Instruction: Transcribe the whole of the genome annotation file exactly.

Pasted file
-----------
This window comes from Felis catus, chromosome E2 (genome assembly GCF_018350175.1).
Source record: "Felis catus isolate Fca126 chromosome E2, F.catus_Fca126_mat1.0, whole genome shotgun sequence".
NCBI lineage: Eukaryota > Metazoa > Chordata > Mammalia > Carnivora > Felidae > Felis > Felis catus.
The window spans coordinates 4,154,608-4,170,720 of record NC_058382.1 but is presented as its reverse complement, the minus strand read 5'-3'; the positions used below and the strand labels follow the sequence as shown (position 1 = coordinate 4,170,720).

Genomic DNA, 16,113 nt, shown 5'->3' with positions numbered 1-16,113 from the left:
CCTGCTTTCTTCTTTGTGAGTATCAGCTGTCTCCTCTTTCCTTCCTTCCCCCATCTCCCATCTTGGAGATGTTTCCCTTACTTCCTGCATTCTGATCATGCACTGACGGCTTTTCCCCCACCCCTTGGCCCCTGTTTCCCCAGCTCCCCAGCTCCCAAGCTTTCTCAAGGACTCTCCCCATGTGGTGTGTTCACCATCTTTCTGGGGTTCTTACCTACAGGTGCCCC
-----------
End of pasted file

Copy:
This window comes from Felis catus, chromosome E2 (genome assembly GCF_018350175.1).
Source record: "Felis catus isolate Fca126 chromosome E2, F.catus_Fca126_mat1.0, whole genome shotgun sequence".
NCBI lineage: Eukaryota > Metazoa > Chordata > Mammalia > Carnivora > Felidae > Felis > Felis catus.
The window spans coordinates 4,154,608-4,170,720 of record NC_058382.1 but is presented as its reverse complement, the minus strand read 5'-3'; the positions used below and the strand labels follow the sequence as shown (position 1 = coordinate 4,170,720).

Genomic DNA, 16,113 nt, shown 5'->3' with positions numbered 1-16,113 from the left:
CCTGCTTTCTTCTTTGTGAGTATCAGCTGTCTCCTCTTTCCTTCCTTCCCCCATCTCCCATCTTGGAGATGTTTCCCTTACTTCCTGCATTCTGATCATGCACTGACGGCTTTTCCCCCACCCCTTGGCCCCTGTTTCCCCAGCTCCCCAGCTCCCAAGCTTTCTCAAGGACTCTCCCCATGTGGTGTGTTCACCATCTTTCTGGGGTTCTTACCTACAGGTGCCCC